If the police are using drones more power to them Its a heck of a lot cheaper to use a drone to help apprehend a criminal then getting a police helicopter in the air from miles away to help in search and apprehend action also UAVs can also be an important tool for search and rescue operations in a natural disaaster such as looking for trapped motorists aftera blizzard, flood or tornado et al. or a missing child or elder. The most of the public should not worry cause they re doing nothing wrong, but if doing something illegal, as growing marijuana or doing other illegal actions more power to law enforcement. Case and point, say you have several people illegally entering our country in the desert southwest. Several get lost and are in danger of dying in the heat. The only way to find these people and get them to emergency lifesaving treatment could be a drone that your organization is trying to outlaw. would you rather find them dead, or gotton rescued if this was their only option?

Anonymous

Drones for finding lost people is one thing. Drones for purportedly finding "illegal" activity is a civil rights issue. Constant surveillance should never be allowed. George Orwell warns against it in our books, and part of that is how much it was practiced in concentration camps in WW II. Remember, WW II camps everyone was monitored by a "number" that was stamped on their arm. It is not too far fetched to believe they will one day be able to scan the surroundings for people who have ID cards with remote sensing scanning cards in their wallets that monitor the movement of people. Allowing drones close enough to the ground to monitor people means they are doing surveillance without a subpoena, or will be able to before long. This should not be allowed to happen. Please send everyone a petition to get this stopped!

Alfred Twyman

If we allow things like this to pass through it will hold as a precedent allowing more dangerous items to come through. Scientist, Engineers and Weapons Experts will continue to produce more intelligent systems until we no longer have to do the thinking for them.....it is in their nature to continually create and better the latest design. Soon a machine will be the decision maker between right and wrong....a machine will be the law. Man should always be the governor over man...in any situation.....forever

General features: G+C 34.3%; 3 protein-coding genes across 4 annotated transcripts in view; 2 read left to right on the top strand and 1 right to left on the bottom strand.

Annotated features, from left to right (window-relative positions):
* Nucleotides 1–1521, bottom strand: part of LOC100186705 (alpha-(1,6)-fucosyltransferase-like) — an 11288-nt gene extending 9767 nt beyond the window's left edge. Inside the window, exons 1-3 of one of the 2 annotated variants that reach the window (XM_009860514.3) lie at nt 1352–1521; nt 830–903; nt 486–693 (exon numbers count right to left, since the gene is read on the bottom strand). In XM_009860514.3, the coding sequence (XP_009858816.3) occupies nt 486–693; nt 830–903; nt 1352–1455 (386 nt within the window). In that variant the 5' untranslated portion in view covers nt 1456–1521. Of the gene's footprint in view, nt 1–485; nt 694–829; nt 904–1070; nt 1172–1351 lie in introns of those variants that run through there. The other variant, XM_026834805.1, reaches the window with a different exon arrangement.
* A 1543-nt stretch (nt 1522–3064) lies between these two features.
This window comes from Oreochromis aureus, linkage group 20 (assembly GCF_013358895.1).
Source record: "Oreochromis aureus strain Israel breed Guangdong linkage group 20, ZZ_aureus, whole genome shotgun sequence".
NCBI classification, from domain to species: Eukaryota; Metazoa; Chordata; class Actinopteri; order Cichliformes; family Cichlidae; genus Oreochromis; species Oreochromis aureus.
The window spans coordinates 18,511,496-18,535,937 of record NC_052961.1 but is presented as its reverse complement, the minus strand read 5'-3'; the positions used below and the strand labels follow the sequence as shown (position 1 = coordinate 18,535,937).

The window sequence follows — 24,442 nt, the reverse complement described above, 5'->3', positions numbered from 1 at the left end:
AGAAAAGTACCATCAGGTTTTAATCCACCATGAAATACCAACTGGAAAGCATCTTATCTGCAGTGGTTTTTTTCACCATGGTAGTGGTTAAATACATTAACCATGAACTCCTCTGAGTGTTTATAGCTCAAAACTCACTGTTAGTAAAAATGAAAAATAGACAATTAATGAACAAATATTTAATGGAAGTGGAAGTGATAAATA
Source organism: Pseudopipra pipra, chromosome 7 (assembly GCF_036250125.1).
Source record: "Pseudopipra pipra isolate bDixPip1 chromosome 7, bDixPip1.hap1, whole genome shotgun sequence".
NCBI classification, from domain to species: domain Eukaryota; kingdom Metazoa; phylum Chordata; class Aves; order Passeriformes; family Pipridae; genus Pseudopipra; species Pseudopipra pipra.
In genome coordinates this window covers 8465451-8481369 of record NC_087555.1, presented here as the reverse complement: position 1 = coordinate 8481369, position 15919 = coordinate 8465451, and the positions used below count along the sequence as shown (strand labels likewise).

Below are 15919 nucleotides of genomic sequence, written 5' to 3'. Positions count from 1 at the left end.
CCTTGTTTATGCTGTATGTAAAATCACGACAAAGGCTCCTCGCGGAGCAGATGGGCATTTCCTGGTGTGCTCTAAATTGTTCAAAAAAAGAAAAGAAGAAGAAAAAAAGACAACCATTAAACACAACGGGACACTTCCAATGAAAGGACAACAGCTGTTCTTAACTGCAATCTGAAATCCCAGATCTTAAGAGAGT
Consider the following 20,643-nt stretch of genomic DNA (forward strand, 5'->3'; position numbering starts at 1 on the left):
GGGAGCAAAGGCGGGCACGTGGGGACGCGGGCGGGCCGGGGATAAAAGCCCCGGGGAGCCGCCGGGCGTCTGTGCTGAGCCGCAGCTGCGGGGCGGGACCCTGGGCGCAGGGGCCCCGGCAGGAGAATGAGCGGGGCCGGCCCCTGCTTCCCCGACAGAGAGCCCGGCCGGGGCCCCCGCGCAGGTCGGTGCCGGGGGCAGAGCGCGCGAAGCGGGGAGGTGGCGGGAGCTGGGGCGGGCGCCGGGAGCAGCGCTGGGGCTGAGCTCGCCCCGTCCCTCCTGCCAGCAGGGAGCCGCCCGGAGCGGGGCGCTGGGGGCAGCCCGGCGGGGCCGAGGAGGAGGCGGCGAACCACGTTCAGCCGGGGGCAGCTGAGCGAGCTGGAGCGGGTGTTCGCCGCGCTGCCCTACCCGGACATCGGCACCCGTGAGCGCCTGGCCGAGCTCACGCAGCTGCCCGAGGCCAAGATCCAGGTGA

Anonymous

"The most of the public should not worry cause they re doing nothing wrong, but if doing something illegal, as growing marijuana or doing other illegal actions more power to law enforcement."

Translates to...

"If you've got nothing to hide, why do you care?"

This is entirely the wrong attitude and precisely the driving force behind the slow erosion of civil rights over the past few decades. It's hard to argue against because at first thought it seems logically sound, but in reality it flies in the face of why we even have civil rights at all.

Surveillance for emergency response is one thing, but drones on patrol looking for crime where there is no precedent or otherwise no probable cause is a huge invasion of privacy. Do you understand what thermal imaging is? Are you comfortable with people peering through the walls of your home, regardless of how upstanding a citizen you may be?

Big thanks for the ACLU for keeping close tabs on this issue, thanks a lot for being one of the few organizations to stand up to invasion of privacy in the name of security(or should I say security theater).

Anonymous

All people need to fear drones from all sources, say like TMZ taking pictures of stars on vacation. Not just corrupt cops.

Apersonwhocares

The problem is cops are not the only ones who will have drones spying on citizens, but TMZ will be snapping pics of stars on vacation and companies, including other nations, will be doing industrial spying with them. It is not only people who may be doing illegal things that need to be worried about drones, but all of us because there will always be bad intending drone owners as well as good intending programs that go corrupt and think they are above the law in their need to control and punish citizens without due process. And there are always a lot of bad cops out there as well. No I dont agree that drones will only be used for good and by good cops and you only have to fear them if you are doing something illegal. That would be crazy to think that every one has good drone intentions in this day and age. No I do not agree that I need to allow drones to watch me, just to make sure. No I do not agree that low level cops and their interns can play "military command and control" with US citizens in the cross hairs and under their thumb of fear. I do not want to live in fear of drones killing me by mistake or targeted by corrupt cops in the U.S. I am a citizen and I have the right to question this without being call a criminal. for doing so.

Anonymous

richardei40@hotmail wake up, marijuana is legal in two states now and soon to be more. Cops are not going to be able to use this one too much longer as reasons to buy and deploy drones. So milk the sound bite while you can, times are changing dude. Pot is the least of our worries right now and no excuse to deploy military dones to contol the public.

Anonymous

Anonymous writes: It is not too far fetched to believe they will one day be able to scan the surroundings for people who have ID cards with remote sensing scanning cards in their wallets that monitor the movement of people.

That day is already here. You've done it to yourself. No card necessary - just that cell phone on your person is all that's needed.